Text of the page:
This was interesting . . .because when it was good it was really good . . .but when it was bad it was just WRONG! The staff managing the front door (Manager, I'm sure.) really did a terrific job and hit the right welcoming tone . . .the servers were all well trained, knew their menu and were appropriately low key. However, once our order was placed we never saw our waitress ever again. The back of the house produced dishes in random order with our appetizer dish being served dead last. Still working out the operational kinks at Nara. We ordered some sushi and when we finally flagged down someone to bring us some soy sauce we found ourselves sharing it with the tables around us. Seems we had stumbled across and were apparently hogging that rare and beautiful creature known as "the only bottle of soy juice in the joint". Priceless!
I know many of you may disagree . . .but I was utterly and completely NOT impressed with anything on Nara's menu food-wise . . . except for the two perfect pieces of Bluefin Tuna sushi (only available on Fridays and Saturdays), which were of the best quality. That's it! We did a nice sampling to try to get a feel for the place and ended up with nothing worth the $100 we spent including drinks.
Here's what we ordered:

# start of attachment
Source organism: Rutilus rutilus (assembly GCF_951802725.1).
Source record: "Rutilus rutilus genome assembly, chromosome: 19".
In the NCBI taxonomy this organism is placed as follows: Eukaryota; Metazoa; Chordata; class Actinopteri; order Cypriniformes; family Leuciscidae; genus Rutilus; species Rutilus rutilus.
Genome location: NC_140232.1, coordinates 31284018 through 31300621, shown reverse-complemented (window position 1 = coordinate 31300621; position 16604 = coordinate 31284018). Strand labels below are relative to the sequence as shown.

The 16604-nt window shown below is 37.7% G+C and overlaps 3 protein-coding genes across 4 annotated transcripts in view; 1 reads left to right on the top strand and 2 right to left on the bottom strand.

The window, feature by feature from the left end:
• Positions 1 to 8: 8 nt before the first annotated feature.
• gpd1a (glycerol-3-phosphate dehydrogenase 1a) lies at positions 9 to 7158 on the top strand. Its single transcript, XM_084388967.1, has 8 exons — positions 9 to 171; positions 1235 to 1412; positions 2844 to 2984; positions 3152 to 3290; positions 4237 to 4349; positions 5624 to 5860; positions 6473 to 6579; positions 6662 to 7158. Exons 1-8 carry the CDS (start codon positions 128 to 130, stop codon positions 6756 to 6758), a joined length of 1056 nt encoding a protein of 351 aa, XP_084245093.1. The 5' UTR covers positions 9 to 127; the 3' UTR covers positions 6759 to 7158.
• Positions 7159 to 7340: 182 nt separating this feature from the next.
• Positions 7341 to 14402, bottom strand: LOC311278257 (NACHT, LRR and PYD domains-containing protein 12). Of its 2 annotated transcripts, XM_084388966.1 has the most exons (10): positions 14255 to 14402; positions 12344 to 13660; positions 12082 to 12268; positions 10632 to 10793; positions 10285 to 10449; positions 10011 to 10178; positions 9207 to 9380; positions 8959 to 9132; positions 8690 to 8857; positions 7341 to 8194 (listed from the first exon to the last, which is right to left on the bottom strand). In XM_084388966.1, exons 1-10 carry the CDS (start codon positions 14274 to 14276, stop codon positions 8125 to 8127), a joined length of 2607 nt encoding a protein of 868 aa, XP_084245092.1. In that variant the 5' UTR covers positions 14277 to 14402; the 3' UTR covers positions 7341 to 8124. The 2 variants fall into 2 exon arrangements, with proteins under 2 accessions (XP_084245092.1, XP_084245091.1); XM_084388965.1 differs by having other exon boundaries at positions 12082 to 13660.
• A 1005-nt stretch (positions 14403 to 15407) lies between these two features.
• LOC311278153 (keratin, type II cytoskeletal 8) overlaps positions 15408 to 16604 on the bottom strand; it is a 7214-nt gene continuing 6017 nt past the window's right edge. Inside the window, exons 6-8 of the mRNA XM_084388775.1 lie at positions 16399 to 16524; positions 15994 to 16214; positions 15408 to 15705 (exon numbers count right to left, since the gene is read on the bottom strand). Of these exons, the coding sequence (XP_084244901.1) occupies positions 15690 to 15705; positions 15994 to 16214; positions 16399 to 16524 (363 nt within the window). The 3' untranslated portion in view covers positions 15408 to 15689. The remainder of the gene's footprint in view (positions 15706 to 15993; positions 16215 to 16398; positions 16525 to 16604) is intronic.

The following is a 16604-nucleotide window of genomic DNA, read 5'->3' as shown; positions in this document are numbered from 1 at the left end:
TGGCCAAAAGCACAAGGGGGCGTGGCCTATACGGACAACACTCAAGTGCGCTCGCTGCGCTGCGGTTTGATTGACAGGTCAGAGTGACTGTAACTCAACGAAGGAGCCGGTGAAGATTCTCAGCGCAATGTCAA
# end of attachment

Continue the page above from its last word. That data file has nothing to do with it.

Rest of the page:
Appetizer - Nara Gravlax - soy-ginger, jalapeno, cilantro cured raw slices of salmon with a fresh vegetable Asian slaw and two wide mushroom chopsticks. $9
Sushi (2 pieces per order) - Ahi Tuna, Bluefin Tuna, Fatty Tuna, Freshwater Eel, Shrimp, Red Snapper $33
Robata Yaki Gyu - Chimichurri-spiced sirloin, green onion and teriyaki sauce. $8
Wakko Noodles - (House recommended) Spicy coconut, pineapple, lemongreass, Pearl sake and red curry broth with vegetables, tofu and vermicelli noodles. $9
After being so uninspired by the meal . . .we left and went someplace else for dessert. How sad!
One final word on this famous Robata Menu of Nara's . . .I was under the impression that this Robata style of dining is what Nara has that makes them different from other Japanese restaurants in town. I assumed there would be some presentation to it, some seeing of this famous clay grill it is cooked on . . .I expected it to be a more of a show when it came out to the table. Perhaps some interpretive ancient Asian dance done as it is being served to me . . .